Marrakech was originally supposed to be Barcelona. TheBloke (TM) and I had literally never been away from the children for more than a
So I asked him. And it turns out he didn’t want to go to Barcelona in March. So we talked about other
As it happens, we almost didn’t make it to Marrakech. I was struck down by a SHIT bug and was worried I was too ill to fly. As I was on the way to the doctor’s on the morning of our flight, Mrs Nunn – kindly depositing the children at school – fell down some steps and twisted her ankle. It wasn’t looking good. But, the surgery sent me away with antibiotics, and Mr and Mrs Nunn swore blind they were still good to babysit, so off to Marrakech we went.
I had forgotten how bloody easy air travel is when you’re not also taking the children. Shuttle bus takes ages to arrive? That’s OK, nobody is trying to run in the road. Want to get a snack at the airport? Great. Nobody needs a highchair and a ham sandwich, but not that sort of ham. Or that sort of bread. Flight delayed for a couple of hours? Fuck’s sake. Never mind. I’ll just read my book.
It is SO different.
We were picked up from the airport by a pissed-off looking man who said he’d been waiting two hours for our flight. I did feel a bit sorry for him. Less so when I realised it was only 20 minutes from the airport to the place we were staying, and why the buggery bollocks hadn’t he checked the plane was on time, but there we go.
We had booked a riad in Marrakech – finally using up some of the air miles I had accrued when I used to fly regularly for work. The irritating number of airmiles that seems amazing until you actually try to use them, and you’ve got enough for a return economy flight to Edinburgh, or to upgrade one person one way to South Africa (I’ll be honest, this was tempting the last time we went to SA, to leave TheBloke (TM) in economy with the children.)
Driving through the medina to our riad was an experience. The streets are incredibly narrow and windy, which doesn’t stop drivers from blind overtaking each other. Mopeds and motorcycles are everywhere. Nobody wears a helmet.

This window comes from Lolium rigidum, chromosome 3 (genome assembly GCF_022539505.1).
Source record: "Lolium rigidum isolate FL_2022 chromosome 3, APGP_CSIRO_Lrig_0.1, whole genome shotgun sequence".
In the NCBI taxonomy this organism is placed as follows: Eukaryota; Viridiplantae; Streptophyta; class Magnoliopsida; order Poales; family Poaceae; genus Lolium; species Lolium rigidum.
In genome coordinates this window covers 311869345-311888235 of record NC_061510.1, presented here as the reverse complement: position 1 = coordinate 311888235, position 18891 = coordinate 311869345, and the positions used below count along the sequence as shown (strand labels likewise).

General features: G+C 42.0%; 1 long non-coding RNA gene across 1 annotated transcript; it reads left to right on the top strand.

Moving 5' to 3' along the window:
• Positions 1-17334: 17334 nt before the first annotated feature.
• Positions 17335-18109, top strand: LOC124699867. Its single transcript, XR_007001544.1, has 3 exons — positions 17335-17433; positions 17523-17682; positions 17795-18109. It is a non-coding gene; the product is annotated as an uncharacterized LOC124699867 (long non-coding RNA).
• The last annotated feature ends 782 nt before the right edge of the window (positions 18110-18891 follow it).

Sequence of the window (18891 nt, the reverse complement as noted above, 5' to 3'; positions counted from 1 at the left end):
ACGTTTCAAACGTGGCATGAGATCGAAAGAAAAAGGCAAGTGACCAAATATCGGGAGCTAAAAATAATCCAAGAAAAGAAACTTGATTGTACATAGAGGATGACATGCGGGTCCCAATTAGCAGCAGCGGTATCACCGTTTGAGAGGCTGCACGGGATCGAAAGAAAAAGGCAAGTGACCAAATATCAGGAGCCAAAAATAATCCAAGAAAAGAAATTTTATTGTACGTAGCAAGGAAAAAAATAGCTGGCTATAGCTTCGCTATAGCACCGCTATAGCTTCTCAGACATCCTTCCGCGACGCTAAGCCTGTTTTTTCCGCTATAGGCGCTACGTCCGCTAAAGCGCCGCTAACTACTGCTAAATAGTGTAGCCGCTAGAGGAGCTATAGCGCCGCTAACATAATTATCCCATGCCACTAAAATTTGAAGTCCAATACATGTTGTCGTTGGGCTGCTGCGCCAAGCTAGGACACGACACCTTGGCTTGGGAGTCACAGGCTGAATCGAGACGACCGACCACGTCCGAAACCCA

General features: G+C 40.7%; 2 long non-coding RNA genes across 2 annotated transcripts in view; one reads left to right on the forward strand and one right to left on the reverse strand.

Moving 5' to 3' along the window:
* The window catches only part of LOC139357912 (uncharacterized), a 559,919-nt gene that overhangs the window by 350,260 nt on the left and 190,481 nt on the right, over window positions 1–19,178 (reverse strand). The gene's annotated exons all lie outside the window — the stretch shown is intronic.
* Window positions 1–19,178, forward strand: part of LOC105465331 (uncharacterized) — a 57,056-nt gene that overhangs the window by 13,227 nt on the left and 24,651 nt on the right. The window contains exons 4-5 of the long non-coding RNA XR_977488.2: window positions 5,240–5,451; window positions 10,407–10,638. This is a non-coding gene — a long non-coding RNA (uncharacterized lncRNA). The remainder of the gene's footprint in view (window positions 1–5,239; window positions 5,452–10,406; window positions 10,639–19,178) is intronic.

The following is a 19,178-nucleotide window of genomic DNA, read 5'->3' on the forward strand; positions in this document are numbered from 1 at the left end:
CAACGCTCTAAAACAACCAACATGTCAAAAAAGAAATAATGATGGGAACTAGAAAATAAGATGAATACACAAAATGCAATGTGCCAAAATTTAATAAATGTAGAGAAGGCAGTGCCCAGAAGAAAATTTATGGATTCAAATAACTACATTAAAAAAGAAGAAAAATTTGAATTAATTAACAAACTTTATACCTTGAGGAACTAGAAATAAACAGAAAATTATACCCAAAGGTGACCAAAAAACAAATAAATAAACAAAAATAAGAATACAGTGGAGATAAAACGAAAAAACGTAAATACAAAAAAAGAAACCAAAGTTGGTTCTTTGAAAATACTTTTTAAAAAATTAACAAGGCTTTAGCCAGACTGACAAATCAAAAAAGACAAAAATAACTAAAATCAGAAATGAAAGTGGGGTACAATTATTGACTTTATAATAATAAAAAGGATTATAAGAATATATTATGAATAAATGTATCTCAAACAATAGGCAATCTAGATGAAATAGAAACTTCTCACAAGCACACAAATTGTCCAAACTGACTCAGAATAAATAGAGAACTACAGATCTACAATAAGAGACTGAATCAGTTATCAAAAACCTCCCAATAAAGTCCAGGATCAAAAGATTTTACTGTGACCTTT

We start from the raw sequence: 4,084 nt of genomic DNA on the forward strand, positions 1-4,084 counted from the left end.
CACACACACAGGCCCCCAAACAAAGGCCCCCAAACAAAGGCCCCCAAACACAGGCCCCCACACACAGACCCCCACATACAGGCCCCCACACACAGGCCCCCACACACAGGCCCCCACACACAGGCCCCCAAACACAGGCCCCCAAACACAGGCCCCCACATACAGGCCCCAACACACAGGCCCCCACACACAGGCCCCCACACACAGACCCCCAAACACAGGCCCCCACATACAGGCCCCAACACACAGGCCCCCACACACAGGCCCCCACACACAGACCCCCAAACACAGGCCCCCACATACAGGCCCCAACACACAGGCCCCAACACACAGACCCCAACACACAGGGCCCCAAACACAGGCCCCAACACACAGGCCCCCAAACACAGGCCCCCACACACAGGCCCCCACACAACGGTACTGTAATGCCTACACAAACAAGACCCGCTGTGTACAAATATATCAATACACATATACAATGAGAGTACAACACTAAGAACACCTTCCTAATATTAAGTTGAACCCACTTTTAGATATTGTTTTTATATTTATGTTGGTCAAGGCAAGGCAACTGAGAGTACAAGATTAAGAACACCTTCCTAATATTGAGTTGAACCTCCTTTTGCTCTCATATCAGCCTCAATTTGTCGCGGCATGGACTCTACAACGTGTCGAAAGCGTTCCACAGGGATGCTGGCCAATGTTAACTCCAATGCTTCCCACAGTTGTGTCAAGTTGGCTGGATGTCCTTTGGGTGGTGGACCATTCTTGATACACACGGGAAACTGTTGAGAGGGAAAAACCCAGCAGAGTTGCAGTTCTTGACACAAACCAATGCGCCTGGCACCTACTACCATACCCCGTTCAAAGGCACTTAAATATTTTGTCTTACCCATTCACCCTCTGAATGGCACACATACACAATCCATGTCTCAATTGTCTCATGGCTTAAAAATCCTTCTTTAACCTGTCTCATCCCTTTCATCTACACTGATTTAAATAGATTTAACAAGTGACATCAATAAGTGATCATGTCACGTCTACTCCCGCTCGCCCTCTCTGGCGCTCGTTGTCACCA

I tell a lie. I did see one man wearing a helmet on the motorway. “Good for him,” I thought to myself. Before realising the motorcyclist was literally texting as he drove.
The riad was stunning. As we arrived, we were treated to mint tea and some nibbles, before going for the meal we had booked, which – because we had arrived so much later than planned – was basically a 5-star, private-dining experience.
The exception was the breakfasts we had on the roof terrace at the riad. Chilly-ish in the morning at about 16 degrees, the sun slowly made its way up to the roof terrace, the shadows shortening and the temperature slowly climbing. As breakfast was at about 9.30, it was a perfect lazy start to each morning. We are normally rudely awakened by the children at about 7, and then forced to cater to their cereal-based demands almost immediately. Pancakes,
The thing you’re supposed to do in the medina is get lost. The souks are vast and sprawling and narrow and
That’s not to say the souks weren’t an experience though. Streets barely wide enough for three pedestrians to stand abreast were frequented by mopeds, cars and even donkeys and carts. I found the constant threat of being run over quite stressful.
It’s definitely not a place to bring children. That’s not to say we didn’t see some brave souls who attempted it, but trying to get the children to stay in a straight line, not get run over, not talk to the man who wants his monkey to stand on you (and then charge you for a photo), not to poke the snake with the snake charmer, not to touch those china plates, put that down, don’t touch that stray cat (to be fair, I had to say that to TheBloke (TM) too on several occasions), would have been very stressful.
For the rest of the time… we enjoyed the sunshine – it was an average of about 26 degrees whilst we were there, which was perfect. We visited gardens (but not the famous
Most things in Marrakech are affordable – although you need to haggle.
We Skyped the children each day. We missed them just the right amount, knowing they were safe and happy with Grandma and Grandad. It occurred to me that from a technology perspective, even 5 years ago, I would have been much less happy about leaving them, relying mostly on text updates probably. Whereas now, anywhere with WiFi can let us have a conversation and I can see they are absolutely fine.
We returned from our long weekend happy, chilled out, amazed that we’d actually managed a few conversations with each other that reached a natural conclusion rather than being interrupted by the vitally urgent need to enquire which Paw Patrol character was our second favourite.
Marrakech is mental. Don’t take your children. Don’t hire any type of car/bike (you will die). It is also brilliant. The weather is fantastic and it’s got a really cool vibe about it. It is a beautiful city to look at. Go. Don’t take your kids. Go.